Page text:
Iran Economy NewsWhy Iran's Economy Is in Tatters

Why Iran’s Economy Is in Tatters


Iran Focus

London, 27 Jun – Iran has long been plagued with major economic problems, which pose a great threat to the people of Iran, but also could be the downfall of the Regime.
Shatha Al Juburi wrote an article on Track Persia, explaining the major problems that could break the economy.


Iran’s population is steadily ageing, meaning that there are less young people out there working, and the Regime has warned that the birth rate could fall to zero by 2050.

In response, Supreme Leader Ali Khamenei, has called for the population to double within 50 years and the Regime is planning laws to restrict women’s access to contraception (meaning that more women will be forced into seeking dangerous back-alley abortions) and close employment opportunities for infertile women or those who do not wish to have children (fewer people in employment does not make a stronger economy).

Amnesty International said: “The authorities are promoting a dangerous culture in which women are …viewed as baby-making machines rather than human beings with fundamental rights to make choices about their own bodies and lives”.

Ahmadinejad’s economic plans

Mahmoud Ahmadinejad, the former Iranian President, made several bad economic decisions while in office but perhaps the worst was the unregulated loans to the poor. These loans increased inflation, which hit the poorest people the hardest and can still be felt to this day in Iran.

While President Hassan Rouhani promised to fix this problem, he has not managed it in his first term in office.

Fueling the Nation

Cutting subsidiaries: Iran began to export its electric power imports to other countries because of a poor return on investment within Iran, but cuts to the fuel subsidiaries as a result, deeply hit the oil industry and quadrupled the price of gasoline. Many poor Iranians are unable to pay their monthly utility bills.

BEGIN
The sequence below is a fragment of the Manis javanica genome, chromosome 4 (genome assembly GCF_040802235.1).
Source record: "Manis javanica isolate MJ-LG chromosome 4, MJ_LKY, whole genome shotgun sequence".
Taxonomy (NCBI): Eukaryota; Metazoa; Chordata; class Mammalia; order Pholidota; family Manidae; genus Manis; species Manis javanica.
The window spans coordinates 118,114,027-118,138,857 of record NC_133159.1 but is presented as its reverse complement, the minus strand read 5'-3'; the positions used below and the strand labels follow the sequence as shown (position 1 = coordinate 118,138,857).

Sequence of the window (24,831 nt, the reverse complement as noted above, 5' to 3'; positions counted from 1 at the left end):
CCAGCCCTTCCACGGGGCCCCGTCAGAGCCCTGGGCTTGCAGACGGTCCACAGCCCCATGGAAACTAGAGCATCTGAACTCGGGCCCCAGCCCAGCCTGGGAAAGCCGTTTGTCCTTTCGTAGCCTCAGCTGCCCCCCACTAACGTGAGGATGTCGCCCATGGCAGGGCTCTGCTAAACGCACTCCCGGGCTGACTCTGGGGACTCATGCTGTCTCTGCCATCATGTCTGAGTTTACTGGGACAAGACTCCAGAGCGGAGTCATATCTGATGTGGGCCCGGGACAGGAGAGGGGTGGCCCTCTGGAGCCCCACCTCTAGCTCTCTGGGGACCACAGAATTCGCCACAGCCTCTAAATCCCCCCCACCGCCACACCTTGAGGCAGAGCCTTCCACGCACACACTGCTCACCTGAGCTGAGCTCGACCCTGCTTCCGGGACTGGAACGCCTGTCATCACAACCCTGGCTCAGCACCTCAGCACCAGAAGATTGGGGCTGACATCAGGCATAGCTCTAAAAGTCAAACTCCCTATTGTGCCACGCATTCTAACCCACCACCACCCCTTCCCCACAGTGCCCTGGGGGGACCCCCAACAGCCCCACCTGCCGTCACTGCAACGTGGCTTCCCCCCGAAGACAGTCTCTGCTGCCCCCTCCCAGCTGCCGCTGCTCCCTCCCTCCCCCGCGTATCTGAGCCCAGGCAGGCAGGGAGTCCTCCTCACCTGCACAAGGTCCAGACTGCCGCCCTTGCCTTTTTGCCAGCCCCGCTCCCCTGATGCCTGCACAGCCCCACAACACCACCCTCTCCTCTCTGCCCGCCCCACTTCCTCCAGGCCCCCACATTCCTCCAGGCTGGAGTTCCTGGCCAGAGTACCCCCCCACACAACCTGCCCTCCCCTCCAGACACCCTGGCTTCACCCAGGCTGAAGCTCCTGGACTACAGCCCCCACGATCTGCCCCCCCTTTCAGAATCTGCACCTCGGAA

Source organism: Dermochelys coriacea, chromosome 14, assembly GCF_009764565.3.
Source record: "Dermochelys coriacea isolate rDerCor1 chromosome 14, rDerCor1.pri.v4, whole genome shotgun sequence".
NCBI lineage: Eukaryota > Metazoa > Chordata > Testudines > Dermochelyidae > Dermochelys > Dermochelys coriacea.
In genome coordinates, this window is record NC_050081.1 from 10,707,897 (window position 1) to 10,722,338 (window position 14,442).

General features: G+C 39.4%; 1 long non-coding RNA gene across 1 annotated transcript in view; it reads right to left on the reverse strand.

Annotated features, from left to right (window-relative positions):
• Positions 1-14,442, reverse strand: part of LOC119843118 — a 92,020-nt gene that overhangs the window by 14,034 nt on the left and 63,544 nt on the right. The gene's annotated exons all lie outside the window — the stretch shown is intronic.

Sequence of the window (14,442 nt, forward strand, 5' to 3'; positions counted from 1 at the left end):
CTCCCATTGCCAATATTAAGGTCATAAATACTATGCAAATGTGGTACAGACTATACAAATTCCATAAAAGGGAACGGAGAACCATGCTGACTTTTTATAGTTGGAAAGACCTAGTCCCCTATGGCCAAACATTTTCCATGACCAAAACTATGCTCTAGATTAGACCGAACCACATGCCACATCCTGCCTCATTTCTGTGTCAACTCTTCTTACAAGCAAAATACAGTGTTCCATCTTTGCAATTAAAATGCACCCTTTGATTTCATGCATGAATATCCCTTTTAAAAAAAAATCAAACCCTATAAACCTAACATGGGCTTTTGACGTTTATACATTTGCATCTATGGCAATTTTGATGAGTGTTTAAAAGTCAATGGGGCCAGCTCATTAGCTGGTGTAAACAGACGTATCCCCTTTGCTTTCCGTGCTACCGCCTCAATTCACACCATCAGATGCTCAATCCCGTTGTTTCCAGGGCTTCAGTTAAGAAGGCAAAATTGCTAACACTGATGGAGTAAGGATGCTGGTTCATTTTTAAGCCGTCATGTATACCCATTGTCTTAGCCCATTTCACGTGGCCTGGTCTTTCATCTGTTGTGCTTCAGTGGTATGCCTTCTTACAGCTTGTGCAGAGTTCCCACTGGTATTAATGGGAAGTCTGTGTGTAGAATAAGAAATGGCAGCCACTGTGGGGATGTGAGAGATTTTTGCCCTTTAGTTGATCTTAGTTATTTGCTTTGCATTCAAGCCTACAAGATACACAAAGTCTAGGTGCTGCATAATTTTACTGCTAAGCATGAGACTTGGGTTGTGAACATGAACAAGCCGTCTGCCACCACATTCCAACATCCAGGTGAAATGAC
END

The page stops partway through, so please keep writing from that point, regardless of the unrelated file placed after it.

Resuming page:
Fuel shortage: Increased consumption of fuel, despite rising costs, has led to a fuel shortage. While a change to slab tariff, whereby those who use the most are charged the most, decreased demand for electricity, many people are still subject to power cuts. The Iranian Revolutionary Guards Corps (IRGC) is meeting the demand through smuggling fuel in from other countries and selling it to the highest bidder, meaning that the rich can afford to heat their homes and cook their food, while the poor cannot.

Power Generation: The Power Grid in Iran desperately needs to be revamped in order to meet the needs of the country, but the people in charge have been unable to get the funds from the Regime. Meanwhile, the ordinary people are seeing their bills rise way above inflation.

The way the Regime handles these crises does not show strength and leadership but rather a desperate attempt to throw everything at the wall and see if something sticks. The Iranian people are on edge of a revolution, wanting regime change in Iran.

That is why we must support the Iranian Resistance (NCRI/MEK) and its elected leader Maryam Rajavi, which serves as a government-in-exile and has a ten point plan to create an Iran that is fairer for the people and works to end poverty rather than quell it.

On July 1, the Resistance is holding a Free Iran rally in Paris with over 100,000 dignitaries, politicians and activists in attendance.

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